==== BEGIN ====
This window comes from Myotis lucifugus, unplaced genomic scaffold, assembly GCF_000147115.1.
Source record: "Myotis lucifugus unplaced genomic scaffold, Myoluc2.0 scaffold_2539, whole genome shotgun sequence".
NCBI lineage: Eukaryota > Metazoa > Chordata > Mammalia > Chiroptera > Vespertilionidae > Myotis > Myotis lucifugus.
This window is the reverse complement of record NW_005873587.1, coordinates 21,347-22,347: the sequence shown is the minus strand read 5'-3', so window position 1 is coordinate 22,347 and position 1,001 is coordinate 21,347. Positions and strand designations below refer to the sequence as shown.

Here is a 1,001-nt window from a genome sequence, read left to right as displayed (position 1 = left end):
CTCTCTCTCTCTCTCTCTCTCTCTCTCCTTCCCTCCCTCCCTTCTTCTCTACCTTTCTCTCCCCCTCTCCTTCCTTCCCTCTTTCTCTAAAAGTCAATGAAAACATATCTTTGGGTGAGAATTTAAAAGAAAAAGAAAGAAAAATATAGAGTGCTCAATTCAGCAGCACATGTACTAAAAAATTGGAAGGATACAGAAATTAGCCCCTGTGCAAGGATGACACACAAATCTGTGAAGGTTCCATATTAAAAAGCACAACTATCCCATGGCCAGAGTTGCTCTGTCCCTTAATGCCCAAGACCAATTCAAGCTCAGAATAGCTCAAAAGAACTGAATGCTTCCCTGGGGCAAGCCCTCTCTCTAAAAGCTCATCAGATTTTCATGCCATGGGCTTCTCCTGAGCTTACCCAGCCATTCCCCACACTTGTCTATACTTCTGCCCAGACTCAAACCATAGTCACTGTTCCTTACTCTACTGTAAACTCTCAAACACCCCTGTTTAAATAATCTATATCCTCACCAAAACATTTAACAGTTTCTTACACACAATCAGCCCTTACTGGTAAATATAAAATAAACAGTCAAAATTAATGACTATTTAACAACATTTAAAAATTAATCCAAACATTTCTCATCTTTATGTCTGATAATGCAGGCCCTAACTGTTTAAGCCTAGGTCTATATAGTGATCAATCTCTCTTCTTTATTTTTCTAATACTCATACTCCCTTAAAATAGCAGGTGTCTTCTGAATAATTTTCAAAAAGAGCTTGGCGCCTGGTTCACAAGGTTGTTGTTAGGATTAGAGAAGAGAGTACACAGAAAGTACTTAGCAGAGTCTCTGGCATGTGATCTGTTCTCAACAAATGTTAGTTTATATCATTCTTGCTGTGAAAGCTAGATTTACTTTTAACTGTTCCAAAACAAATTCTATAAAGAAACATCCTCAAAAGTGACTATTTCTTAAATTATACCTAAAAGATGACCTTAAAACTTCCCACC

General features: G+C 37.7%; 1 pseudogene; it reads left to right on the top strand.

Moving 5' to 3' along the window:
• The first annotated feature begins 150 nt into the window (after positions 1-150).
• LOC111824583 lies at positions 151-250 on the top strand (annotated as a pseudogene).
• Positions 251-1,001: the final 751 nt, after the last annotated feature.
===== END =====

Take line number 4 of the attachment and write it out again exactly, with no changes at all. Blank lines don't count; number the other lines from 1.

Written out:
This window is the reverse complement of record NW_005873587.1, coordinates 21,347-22,347: the sequence shown is the minus strand read 5'-3', so window position 1 is coordinate 22,347 and position 1,001 is coordinate 21,347. Positions and strand designations below refer to the sequence as shown.